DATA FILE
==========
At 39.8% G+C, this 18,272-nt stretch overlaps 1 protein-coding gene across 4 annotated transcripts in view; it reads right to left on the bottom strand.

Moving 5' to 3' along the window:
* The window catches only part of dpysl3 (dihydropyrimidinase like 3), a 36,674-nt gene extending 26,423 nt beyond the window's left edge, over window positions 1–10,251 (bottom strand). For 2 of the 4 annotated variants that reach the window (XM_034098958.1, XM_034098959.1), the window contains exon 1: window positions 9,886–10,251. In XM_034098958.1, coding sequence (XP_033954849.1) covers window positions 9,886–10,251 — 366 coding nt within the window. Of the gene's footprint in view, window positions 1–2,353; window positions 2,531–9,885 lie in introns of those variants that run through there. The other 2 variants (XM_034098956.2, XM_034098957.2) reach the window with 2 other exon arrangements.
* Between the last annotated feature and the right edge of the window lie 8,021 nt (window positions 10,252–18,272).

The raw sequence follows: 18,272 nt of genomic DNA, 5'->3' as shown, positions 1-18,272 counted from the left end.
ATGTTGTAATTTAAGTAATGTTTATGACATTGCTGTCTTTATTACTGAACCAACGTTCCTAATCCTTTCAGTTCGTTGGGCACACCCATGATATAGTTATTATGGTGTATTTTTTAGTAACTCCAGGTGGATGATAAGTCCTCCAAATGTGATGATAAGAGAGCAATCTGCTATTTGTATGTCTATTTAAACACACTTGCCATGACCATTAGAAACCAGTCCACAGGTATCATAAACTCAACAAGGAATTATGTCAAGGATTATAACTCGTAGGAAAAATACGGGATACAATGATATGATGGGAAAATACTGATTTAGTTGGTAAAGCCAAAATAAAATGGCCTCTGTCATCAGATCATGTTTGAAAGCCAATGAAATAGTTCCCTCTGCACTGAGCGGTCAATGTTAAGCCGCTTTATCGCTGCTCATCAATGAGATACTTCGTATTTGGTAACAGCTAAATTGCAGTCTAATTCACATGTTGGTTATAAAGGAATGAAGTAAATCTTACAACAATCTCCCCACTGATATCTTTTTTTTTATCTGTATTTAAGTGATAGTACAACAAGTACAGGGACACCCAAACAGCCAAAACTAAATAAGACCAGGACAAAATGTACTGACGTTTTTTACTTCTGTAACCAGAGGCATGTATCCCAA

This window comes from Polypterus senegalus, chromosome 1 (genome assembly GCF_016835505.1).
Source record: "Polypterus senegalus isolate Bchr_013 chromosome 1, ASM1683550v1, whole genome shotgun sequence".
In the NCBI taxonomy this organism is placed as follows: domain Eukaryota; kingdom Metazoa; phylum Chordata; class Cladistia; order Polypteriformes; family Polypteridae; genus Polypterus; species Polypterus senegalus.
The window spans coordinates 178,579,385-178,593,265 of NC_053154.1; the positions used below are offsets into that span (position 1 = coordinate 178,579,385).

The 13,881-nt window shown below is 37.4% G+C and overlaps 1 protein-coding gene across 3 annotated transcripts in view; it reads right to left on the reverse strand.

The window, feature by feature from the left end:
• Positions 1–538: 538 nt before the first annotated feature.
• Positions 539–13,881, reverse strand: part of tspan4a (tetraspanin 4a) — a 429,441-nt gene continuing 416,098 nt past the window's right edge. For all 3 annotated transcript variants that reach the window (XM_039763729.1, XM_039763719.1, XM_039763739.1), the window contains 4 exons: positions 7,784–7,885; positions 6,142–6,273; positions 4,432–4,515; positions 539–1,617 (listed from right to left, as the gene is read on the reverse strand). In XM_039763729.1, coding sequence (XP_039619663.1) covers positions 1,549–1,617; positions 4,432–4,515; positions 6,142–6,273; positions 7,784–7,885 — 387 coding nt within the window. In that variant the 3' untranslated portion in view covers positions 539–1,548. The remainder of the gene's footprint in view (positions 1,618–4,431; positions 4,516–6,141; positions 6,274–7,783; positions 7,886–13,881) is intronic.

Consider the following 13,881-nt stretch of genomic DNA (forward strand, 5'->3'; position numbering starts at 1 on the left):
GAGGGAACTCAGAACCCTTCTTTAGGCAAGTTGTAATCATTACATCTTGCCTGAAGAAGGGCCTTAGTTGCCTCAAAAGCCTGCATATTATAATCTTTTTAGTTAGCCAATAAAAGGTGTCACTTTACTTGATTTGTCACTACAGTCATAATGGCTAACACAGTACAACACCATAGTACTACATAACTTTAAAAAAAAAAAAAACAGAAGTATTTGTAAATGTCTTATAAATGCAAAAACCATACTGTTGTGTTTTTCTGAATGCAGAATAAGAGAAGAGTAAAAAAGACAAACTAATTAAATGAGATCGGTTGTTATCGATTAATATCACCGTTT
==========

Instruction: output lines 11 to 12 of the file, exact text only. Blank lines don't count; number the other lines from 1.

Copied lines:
The 13,881-nt window shown below is 37.4% G+C and overlaps 1 protein-coding gene across 3 annotated transcripts in view; it reads right to left on the reverse strand.

The window, feature by feature from the left end: